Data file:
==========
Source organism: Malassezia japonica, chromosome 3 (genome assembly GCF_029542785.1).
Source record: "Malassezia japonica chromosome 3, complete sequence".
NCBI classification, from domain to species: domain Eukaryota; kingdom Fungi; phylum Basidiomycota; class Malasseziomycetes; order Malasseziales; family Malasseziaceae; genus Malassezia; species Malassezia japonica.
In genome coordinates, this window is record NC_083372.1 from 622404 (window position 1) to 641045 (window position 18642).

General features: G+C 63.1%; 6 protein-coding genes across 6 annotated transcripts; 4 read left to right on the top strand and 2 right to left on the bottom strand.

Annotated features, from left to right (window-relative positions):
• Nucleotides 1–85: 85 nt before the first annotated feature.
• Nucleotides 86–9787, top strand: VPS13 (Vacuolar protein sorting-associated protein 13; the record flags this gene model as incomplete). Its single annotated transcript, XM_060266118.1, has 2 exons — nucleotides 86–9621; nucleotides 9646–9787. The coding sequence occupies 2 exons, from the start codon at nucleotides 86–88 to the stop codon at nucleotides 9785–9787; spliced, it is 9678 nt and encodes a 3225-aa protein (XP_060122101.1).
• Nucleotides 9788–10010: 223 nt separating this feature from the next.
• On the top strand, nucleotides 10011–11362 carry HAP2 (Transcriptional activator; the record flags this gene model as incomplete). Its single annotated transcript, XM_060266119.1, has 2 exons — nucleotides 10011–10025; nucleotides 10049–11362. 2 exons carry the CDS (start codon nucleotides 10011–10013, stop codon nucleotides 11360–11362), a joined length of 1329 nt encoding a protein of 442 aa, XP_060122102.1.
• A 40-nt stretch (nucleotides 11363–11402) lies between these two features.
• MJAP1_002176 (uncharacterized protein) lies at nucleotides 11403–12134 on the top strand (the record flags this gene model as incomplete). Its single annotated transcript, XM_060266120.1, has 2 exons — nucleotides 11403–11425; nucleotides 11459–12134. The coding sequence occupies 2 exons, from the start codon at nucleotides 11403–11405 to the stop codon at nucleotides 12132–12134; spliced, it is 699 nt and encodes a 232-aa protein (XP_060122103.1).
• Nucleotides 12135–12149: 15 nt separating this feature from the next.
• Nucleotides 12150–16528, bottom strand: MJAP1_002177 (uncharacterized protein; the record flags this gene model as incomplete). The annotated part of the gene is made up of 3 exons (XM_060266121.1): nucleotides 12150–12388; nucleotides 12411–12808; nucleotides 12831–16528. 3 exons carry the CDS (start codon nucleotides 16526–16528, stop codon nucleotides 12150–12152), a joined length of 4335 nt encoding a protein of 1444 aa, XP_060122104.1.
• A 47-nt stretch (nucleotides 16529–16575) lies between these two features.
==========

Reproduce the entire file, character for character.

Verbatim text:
Source organism: Malassezia japonica, chromosome 3 (genome assembly GCF_029542785.1).
Source record: "Malassezia japonica chromosome 3, complete sequence".
NCBI classification, from domain to species: domain Eukaryota; kingdom Fungi; phylum Basidiomycota; class Malasseziomycetes; order Malasseziales; family Malasseziaceae; genus Malassezia; species Malassezia japonica.
In genome coordinates, this window is record NC_083372.1 from 622404 (window position 1) to 641045 (window position 18642).

General features: G+C 63.1%; 6 protein-coding genes across 6 annotated transcripts; 4 read left to right on the top strand and 2 right to left on the bottom strand.

Annotated features, from left to right (window-relative positions):
• Nucleotides 1–85: 85 nt before the first annotated feature.
• Nucleotides 86–9787, top strand: VPS13 (Vacuolar protein sorting-associated protein 13; the record flags this gene model as incomplete). Its single annotated transcript, XM_060266118.1, has 2 exons — nucleotides 86–9621; nucleotides 9646–9787. The coding sequence occupies 2 exons, from the start codon at nucleotides 86–88 to the stop codon at nucleotides 9785–9787; spliced, it is 9678 nt and encodes a 3225-aa protein (XP_060122101.1).
• Nucleotides 9788–10010: 223 nt separating this feature from the next.
• On the top strand, nucleotides 10011–11362 carry HAP2 (Transcriptional activator; the record flags this gene model as incomplete). Its single annotated transcript, XM_060266119.1, has 2 exons — nucleotides 10011–10025; nucleotides 10049–11362. 2 exons carry the CDS (start codon nucleotides 10011–10013, stop codon nucleotides 11360–11362), a joined length of 1329 nt encoding a protein of 442 aa, XP_060122102.1.
• A 40-nt stretch (nucleotides 11363–11402) lies between these two features.
• MJAP1_002176 (uncharacterized protein) lies at nucleotides 11403–12134 on the top strand (the record flags this gene model as incomplete). Its single annotated transcript, XM_060266120.1, has 2 exons — nucleotides 11403–11425; nucleotides 11459–12134. The coding sequence occupies 2 exons, from the start codon at nucleotides 11403–11405 to the stop codon at nucleotides 12132–12134; spliced, it is 699 nt and encodes a 232-aa protein (XP_060122103.1).
• Nucleotides 12135–12149: 15 nt separating this feature from the next.
• Nucleotides 12150–16528, bottom strand: MJAP1_002177 (uncharacterized protein; the record flags this gene model as incomplete). The annotated part of the gene is made up of 3 exons (XM_060266121.1): nucleotides 12150–12388; nucleotides 12411–12808; nucleotides 12831–16528. 3 exons carry the CDS (start codon nucleotides 16526–16528, stop codon nucleotides 12150–12152), a joined length of 4335 nt encoding a protein of 1444 aa, XP_060122104.1.
• A 47-nt stretch (nucleotides 16529–16575) lies between these two features.